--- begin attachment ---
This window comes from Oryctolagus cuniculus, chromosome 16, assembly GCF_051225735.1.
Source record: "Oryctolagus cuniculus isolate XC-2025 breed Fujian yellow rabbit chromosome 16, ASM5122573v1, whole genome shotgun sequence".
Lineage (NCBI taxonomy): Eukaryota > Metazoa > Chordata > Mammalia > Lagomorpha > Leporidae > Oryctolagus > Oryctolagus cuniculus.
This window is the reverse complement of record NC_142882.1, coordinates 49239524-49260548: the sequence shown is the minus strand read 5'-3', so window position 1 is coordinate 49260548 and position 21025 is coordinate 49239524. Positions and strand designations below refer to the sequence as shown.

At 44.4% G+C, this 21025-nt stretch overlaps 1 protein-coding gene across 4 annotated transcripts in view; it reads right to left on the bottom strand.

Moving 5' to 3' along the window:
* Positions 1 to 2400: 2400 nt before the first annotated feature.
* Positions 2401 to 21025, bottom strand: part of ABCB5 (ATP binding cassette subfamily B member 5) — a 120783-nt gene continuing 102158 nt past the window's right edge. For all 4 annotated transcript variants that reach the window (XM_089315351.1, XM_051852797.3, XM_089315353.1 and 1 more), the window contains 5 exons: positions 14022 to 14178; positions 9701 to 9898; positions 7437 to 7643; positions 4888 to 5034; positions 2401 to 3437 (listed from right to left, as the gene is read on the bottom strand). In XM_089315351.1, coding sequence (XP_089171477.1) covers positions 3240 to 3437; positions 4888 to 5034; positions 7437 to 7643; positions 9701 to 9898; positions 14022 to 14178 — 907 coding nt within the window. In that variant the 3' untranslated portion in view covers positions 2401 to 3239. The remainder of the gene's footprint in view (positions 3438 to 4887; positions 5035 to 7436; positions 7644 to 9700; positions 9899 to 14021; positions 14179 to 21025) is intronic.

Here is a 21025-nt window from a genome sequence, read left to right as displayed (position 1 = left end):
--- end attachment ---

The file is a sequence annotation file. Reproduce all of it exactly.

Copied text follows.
This window comes from Oryctolagus cuniculus, chromosome 16, assembly GCF_051225735.1.
Source record: "Oryctolagus cuniculus isolate XC-2025 breed Fujian yellow rabbit chromosome 16, ASM5122573v1, whole genome shotgun sequence".
Lineage (NCBI taxonomy): Eukaryota > Metazoa > Chordata > Mammalia > Lagomorpha > Leporidae > Oryctolagus > Oryctolagus cuniculus.
This window is the reverse complement of record NC_142882.1, coordinates 49239524-49260548: the sequence shown is the minus strand read 5'-3', so window position 1 is coordinate 49260548 and position 21025 is coordinate 49239524. Positions and strand designations below refer to the sequence as shown.

At 44.4% G+C, this 21025-nt stretch overlaps 1 protein-coding gene across 4 annotated transcripts in view; it reads right to left on the bottom strand.

Moving 5' to 3' along the window:
* Positions 1 to 2400: 2400 nt before the first annotated feature.
* Positions 2401 to 21025, bottom strand: part of ABCB5 (ATP binding cassette subfamily B member 5) — a 120783-nt gene continuing 102158 nt past the window's right edge. For all 4 annotated transcript variants that reach the window (XM_089315351.1, XM_051852797.3, XM_089315353.1 and 1 more), the window contains 5 exons: positions 14022 to 14178; positions 9701 to 9898; positions 7437 to 7643; positions 4888 to 5034; positions 2401 to 3437 (listed from right to left, as the gene is read on the bottom strand). In XM_089315351.1, coding sequence (XP_089171477.1) covers positions 3240 to 3437; positions 4888 to 5034; positions 7437 to 7643; positions 9701 to 9898; positions 14022 to 14178 — 907 coding nt within the window. In that variant the 3' untranslated portion in view covers positions 2401 to 3239. The remainder of the gene's footprint in view (positions 3438 to 4887; positions 5035 to 7436; positions 7644 to 9700; positions 9899 to 14021; positions 14179 to 21025) is intronic.

Here is a 21025-nt window from a genome sequence, read left to right as displayed (position 1 = left end):